Wind farms are a great source of energy. In the past, however, they have had a complicated relationship with wildlife. Yet, wind farms among British and German waters have recently been beneficial for marine creatures like harbor seals
A study conducted over the past few years suggests that offshore wind farms are feeding grounds for harbor seals. They attract various kinds of crustaceans and fish which, in turn, draws harbor seals.
This accumulation is due to the “reef effect,” according to Dr. Deborah Russell, a research fellow at the Scottish Oceans Institute at the University of St. Andrews and lead researcher in the study. “Things like barnacles and mussels will settle on hard structures and then that in turn will attract other marine species and it builds up over time,” she said.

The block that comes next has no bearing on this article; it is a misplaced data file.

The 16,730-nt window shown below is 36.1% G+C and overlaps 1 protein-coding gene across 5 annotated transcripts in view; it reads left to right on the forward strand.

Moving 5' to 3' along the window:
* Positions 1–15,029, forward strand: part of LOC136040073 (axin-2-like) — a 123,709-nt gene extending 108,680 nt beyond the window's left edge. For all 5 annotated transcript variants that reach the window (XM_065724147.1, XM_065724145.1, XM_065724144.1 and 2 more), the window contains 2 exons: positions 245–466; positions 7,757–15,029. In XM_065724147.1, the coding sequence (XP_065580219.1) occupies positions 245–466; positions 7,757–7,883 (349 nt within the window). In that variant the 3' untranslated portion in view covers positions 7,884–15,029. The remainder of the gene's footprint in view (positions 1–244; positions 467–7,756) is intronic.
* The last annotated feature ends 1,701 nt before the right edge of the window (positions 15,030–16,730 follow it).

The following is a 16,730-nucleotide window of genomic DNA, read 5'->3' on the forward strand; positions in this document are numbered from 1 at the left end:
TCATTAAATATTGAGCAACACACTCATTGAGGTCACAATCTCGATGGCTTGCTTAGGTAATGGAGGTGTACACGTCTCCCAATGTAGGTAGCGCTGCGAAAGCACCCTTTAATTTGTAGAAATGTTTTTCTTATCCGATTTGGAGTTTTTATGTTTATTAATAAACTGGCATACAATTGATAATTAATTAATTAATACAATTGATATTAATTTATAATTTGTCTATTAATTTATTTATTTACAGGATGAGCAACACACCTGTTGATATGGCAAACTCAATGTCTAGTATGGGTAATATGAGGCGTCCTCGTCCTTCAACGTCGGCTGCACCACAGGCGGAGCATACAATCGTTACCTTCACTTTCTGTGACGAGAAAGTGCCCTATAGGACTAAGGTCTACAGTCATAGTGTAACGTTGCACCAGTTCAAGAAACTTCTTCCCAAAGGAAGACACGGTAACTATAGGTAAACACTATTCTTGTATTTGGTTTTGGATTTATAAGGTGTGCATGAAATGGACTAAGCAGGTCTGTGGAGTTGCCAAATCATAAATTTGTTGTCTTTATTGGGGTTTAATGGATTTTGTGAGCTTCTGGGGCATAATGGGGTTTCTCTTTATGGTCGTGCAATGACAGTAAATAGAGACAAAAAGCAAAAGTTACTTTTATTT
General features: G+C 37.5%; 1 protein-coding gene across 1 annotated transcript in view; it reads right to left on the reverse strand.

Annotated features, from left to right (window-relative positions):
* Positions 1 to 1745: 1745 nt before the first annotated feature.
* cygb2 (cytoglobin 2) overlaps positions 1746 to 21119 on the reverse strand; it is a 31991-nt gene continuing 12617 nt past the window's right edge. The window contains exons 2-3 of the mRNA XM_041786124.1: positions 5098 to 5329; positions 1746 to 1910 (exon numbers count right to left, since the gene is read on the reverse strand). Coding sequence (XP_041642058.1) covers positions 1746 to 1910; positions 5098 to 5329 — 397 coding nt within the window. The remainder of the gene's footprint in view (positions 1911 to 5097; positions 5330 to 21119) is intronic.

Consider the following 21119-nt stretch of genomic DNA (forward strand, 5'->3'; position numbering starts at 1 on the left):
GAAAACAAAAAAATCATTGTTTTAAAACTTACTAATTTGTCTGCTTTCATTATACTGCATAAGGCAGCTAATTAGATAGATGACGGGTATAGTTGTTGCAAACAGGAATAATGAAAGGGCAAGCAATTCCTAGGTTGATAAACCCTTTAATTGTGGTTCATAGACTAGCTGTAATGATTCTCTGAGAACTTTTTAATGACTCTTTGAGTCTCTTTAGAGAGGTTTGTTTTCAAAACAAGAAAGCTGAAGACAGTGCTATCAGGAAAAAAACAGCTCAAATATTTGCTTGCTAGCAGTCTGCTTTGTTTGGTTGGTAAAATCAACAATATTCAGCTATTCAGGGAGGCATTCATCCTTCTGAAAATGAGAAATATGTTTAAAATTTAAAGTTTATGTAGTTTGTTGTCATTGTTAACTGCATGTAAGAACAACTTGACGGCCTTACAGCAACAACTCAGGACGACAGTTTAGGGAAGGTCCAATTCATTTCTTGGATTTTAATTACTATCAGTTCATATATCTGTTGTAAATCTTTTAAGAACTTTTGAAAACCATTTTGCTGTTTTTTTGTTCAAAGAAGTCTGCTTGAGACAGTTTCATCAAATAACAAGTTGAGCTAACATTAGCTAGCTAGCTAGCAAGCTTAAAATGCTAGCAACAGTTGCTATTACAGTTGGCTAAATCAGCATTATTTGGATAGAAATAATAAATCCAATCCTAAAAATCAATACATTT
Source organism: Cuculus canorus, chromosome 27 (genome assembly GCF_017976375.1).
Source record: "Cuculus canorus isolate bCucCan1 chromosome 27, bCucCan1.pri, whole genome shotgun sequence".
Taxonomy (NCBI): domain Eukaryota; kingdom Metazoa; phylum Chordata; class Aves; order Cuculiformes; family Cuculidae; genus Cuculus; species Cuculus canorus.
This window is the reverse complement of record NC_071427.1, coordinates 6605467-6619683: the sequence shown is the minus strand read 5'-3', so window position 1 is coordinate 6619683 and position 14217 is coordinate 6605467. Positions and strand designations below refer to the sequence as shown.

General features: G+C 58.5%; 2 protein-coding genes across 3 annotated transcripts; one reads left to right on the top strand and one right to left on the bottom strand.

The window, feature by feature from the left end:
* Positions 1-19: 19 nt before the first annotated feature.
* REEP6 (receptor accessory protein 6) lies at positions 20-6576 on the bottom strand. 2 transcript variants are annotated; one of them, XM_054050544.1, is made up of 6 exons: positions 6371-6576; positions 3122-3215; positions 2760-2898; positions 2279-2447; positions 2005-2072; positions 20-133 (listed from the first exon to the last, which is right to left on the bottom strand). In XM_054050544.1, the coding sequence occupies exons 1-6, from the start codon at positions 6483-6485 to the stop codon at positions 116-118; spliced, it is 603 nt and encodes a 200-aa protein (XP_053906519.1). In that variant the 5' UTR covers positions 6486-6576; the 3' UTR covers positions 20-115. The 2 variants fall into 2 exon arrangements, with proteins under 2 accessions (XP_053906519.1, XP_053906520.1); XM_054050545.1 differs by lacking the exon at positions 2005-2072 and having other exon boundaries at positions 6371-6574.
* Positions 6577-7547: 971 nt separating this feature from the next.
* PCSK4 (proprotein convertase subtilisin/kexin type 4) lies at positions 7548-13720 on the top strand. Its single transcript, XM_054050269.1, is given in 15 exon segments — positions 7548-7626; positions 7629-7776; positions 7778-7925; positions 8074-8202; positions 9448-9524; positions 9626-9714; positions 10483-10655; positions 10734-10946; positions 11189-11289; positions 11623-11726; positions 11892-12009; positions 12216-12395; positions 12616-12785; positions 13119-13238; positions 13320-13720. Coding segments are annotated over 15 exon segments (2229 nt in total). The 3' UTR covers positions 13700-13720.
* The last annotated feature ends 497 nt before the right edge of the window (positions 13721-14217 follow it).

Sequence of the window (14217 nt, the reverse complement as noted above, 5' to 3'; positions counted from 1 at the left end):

To study the behavior of harbor seals, researchers compiled data from GPS tags. Funded in part by the Department of Energy and Climate Change, they were able to track the movements of the seals in the North Sea beginning in 2008. The researchers found that 11 harbor seals consistently visited two particular wind farms–Sheringham Shoal, located off the British coast, and Alpha Ventus, located off the German Coast. “I was shocked when I first saw the stunning grid pattern of a seal track around Sheringham Shoal,” said Dr. Russell.
In the long run, scientists don't know if these structures will hurt or help the environment. As Dr Russell put it: “The study only considered the effect on marine mammals during the operational stage of wind farms. It is during the construction phase that wind farms are predicted to have the most dramatic negative effect on marine mammals.”